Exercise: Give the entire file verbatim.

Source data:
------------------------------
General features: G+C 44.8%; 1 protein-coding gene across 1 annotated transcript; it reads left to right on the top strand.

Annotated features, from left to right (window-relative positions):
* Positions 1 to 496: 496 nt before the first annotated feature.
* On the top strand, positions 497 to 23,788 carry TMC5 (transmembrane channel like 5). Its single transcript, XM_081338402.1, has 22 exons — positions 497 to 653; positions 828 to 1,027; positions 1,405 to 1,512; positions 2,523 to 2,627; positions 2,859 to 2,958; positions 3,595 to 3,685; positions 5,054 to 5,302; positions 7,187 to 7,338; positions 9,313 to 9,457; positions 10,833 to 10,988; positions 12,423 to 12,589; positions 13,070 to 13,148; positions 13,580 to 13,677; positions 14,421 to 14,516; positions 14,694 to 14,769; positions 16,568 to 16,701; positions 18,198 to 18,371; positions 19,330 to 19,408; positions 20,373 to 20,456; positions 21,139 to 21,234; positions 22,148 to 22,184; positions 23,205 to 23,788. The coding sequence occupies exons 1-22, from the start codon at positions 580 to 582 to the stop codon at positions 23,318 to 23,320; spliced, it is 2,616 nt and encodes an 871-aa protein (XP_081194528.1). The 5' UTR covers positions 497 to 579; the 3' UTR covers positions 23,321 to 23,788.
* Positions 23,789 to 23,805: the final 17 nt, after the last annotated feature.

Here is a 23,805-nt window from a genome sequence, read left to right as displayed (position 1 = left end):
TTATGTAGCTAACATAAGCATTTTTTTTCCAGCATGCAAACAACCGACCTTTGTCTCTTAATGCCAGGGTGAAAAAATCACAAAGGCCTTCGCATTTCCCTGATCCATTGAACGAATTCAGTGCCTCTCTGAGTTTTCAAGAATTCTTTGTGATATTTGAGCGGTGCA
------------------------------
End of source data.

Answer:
General features: G+C 44.8%; 1 protein-coding gene across 1 annotated transcript; it reads left to right on the top strand.

Annotated features, from left to right (window-relative positions):
* Positions 1 to 496: 496 nt before the first annotated feature.
* On the top strand, positions 497 to 23,788 carry TMC5 (transmembrane channel like 5). Its single transcript, XM_081338402.1, has 22 exons — positions 497 to 653; positions 828 to 1,027; positions 1,405 to 1,512; positions 2,523 to 2,627; positions 2,859 to 2,958; positions 3,595 to 3,685; positions 5,054 to 5,302; positions 7,187 to 7,338; positions 9,313 to 9,457; positions 10,833 to 10,988; positions 12,423 to 12,589; positions 13,070 to 13,148; positions 13,580 to 13,677; positions 14,421 to 14,516; positions 14,694 to 14,769; positions 16,568 to 16,701; positions 18,198 to 18,371; positions 19,330 to 19,408; positions 20,373 to 20,456; positions 21,139 to 21,234; positions 22,148 to 22,184; positions 23,205 to 23,788. The coding sequence occupies exons 1-22, from the start codon at positions 580 to 582 to the stop codon at positions 23,318 to 23,320; spliced, it is 2,616 nt and encodes an 871-aa protein (XP_081194528.1). The 5' UTR covers positions 497 to 579; the 3' UTR covers positions 23,321 to 23,788.
* Positions 23,789 to 23,805: the final 17 nt, after the last annotated feature.

Here is a 23,805-nt window from a genome sequence, read left to right as displayed (position 1 = left end):
TTATGTAGCTAACATAAGCATTTTTTTTCCAGCATGCAAACAACCGACCTTTGTCTCTTAATGCCAGGGTGAAAAAATCACAAAGGCCTTCGCATTTCCCTGATCCATTGAACGAATTCAGTGCCTCTCTGAGTTTTCAAGAATTCTTTGTGATATTTGAGCGGTGCA